German magazine Focus obtained a copy of Guttenberg's letter, wherein he reportedly admits to having included "verbatim" portions of the text in his thesis written by Bundestag research staff, "without citing (that) authorship in an academically honest way."
Guttenberg said he "sincerely apologises" for the mistake, but did not provide an explanation.
Focus said the letters were personally addressed and handwritten.
Guttenberg was officially stripped of his doctor title by his alma mater, the University of Bayreuth, in February.
The former defense minister had admitted to making grave mistakes in his dissertation, saying he was under enormous pressure as a father and member of parliament during the years he was working on it. Yet he maintained that he did not deliberately copy anything.
Last month, German magazine Der Spiegel reported that Guttenberg included a 10-page political analysis in his dissertation, which he allegedly commissioned a parliamentary researcher to write.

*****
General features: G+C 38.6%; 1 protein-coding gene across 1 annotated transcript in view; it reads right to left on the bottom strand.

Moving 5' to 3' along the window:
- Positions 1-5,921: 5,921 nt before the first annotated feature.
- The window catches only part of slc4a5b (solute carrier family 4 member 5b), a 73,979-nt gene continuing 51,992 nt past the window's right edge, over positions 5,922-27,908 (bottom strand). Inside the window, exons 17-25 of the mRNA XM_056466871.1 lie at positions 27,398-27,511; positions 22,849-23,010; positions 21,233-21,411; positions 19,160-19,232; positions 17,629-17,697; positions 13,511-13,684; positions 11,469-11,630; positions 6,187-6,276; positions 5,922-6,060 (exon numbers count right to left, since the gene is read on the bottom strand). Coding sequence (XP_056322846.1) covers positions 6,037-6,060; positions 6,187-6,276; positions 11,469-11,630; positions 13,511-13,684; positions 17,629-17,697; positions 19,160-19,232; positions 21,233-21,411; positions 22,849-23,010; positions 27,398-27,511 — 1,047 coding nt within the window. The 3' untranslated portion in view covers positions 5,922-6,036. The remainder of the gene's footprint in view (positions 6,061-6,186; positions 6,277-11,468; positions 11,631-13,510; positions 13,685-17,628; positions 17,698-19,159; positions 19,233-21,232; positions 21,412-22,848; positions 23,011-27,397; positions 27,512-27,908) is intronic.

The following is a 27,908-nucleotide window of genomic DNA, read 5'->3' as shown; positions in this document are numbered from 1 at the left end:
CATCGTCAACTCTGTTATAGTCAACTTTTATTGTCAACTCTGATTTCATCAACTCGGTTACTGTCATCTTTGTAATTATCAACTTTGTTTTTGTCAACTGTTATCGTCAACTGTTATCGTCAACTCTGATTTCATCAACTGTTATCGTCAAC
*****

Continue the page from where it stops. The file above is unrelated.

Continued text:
According to the article, Guttenberg instructed an employee of the Bundestag's research arm to write the essay in 2004, when he was still a member of parliament. MPs are only allowed to use the work of parliamentary researchers for work related to their mandate.
Ulrich Tammler, who allegedly wrote the paper for Guttenberg, was not named anywhere in the dissertation, nor listed as a source.
Guttenberg did include a general mention the work of the research service in a footnote, which says, “Also compares a paper from May 13, 2004 developed by the research service of the German parliament on commission of the author.”